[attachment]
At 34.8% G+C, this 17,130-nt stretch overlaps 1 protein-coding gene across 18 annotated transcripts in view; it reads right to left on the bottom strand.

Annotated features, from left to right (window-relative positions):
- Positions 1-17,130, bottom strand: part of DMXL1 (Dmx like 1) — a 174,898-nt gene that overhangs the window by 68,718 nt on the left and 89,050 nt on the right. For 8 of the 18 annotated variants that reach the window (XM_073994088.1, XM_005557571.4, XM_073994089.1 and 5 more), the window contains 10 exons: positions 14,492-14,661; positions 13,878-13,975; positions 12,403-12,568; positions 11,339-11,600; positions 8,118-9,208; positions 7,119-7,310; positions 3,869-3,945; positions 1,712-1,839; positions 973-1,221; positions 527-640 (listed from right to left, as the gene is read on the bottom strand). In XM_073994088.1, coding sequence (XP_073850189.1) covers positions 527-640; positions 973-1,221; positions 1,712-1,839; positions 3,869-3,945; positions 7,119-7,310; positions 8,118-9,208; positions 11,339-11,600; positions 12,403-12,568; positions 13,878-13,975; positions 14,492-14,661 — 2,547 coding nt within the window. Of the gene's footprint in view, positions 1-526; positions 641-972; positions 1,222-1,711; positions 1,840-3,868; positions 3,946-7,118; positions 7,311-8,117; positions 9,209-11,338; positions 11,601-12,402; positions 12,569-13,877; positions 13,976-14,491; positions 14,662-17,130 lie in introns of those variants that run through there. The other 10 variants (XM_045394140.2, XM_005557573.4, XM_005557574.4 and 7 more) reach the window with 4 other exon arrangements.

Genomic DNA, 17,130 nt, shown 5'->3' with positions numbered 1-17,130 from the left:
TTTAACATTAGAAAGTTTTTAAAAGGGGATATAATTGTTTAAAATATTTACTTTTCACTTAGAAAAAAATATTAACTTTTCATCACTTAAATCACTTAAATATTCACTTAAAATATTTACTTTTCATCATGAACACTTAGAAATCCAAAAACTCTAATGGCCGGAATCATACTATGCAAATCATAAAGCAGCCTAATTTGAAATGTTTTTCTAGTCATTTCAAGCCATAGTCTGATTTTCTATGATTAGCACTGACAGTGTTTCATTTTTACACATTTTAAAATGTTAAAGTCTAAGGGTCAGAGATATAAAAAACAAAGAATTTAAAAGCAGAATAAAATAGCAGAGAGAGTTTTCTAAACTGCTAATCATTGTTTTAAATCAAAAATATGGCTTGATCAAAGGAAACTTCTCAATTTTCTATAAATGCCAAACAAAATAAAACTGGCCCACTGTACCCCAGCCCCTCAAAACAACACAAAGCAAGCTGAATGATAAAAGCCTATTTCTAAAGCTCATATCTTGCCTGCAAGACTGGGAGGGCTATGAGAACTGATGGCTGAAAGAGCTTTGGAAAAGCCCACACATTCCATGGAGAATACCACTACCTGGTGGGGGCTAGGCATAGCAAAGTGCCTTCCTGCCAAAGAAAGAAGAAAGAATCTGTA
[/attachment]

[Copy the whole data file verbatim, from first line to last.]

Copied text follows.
At 34.8% G+C, this 17,130-nt stretch overlaps 1 protein-coding gene across 18 annotated transcripts in view; it reads right to left on the bottom strand.

Annotated features, from left to right (window-relative positions):
- Positions 1-17,130, bottom strand: part of DMXL1 (Dmx like 1) — a 174,898-nt gene that overhangs the window by 68,718 nt on the left and 89,050 nt on the right. For 8 of the 18 annotated variants that reach the window (XM_073994088.1, XM_005557571.4, XM_073994089.1 and 5 more), the window contains 10 exons: positions 14,492-14,661; positions 13,878-13,975; positions 12,403-12,568; positions 11,339-11,600; positions 8,118-9,208; positions 7,119-7,310; positions 3,869-3,945; positions 1,712-1,839; positions 973-1,221; positions 527-640 (listed from right to left, as the gene is read on the bottom strand). In XM_073994088.1, coding sequence (XP_073850189.1) covers positions 527-640; positions 973-1,221; positions 1,712-1,839; positions 3,869-3,945; positions 7,119-7,310; positions 8,118-9,208; positions 11,339-11,600; positions 12,403-12,568; positions 13,878-13,975; positions 14,492-14,661 — 2,547 coding nt within the window. Of the gene's footprint in view, positions 1-526; positions 641-972; positions 1,222-1,711; positions 1,840-3,868; positions 3,946-7,118; positions 7,311-8,117; positions 9,209-11,338; positions 11,601-12,402; positions 12,569-13,877; positions 13,976-14,491; positions 14,662-17,130 lie in introns of those variants that run through there. The other 10 variants (XM_045394140.2, XM_005557573.4, XM_005557574.4 and 7 more) reach the window with 4 other exon arrangements.

Genomic DNA, 17,130 nt, shown 5'->3' with positions numbered 1-17,130 from the left:
TTTAACATTAGAAAGTTTTTAAAAGGGGATATAATTGTTTAAAATATTTACTTTTCACTTAGAAAAAAATATTAACTTTTCATCACTTAAATCACTTAAATATTCACTTAAAATATTTACTTTTCATCATGAACACTTAGAAATCCAAAAACTCTAATGGCCGGAATCATACTATGCAAATCATAAAGCAGCCTAATTTGAAATGTTTTTCTAGTCATTTCAAGCCATAGTCTGATTTTCTATGATTAGCACTGACAGTGTTTCATTTTTACACATTTTAAAATGTTAAAGTCTAAGGGTCAGAGATATAAAAAACAAAGAATTTAAAAGCAGAATAAAATAGCAGAGAGAGTTTTCTAAACTGCTAATCATTGTTTTAAATCAAAAATATGGCTTGATCAAAGGAAACTTCTCAATTTTCTATAAATGCCAAACAAAATAAAACTGGCCCACTGTACCCCAGCCCCTCAAAACAACACAAAGCAAGCTGAATGATAAAAGCCTATTTCTAAAGCTCATATCTTGCCTGCAAGACTGGGAGGGCTATGAGAACTGATGGCTGAAAGAGCTTTGGAAAAGCCCACACATTCCATGGAGAATACCACTACCTGGTGGGGGCTAGGCATAGCAAAGTGCCTTCCTGCCAAAGAAAGAAGAAAGAATCTGTA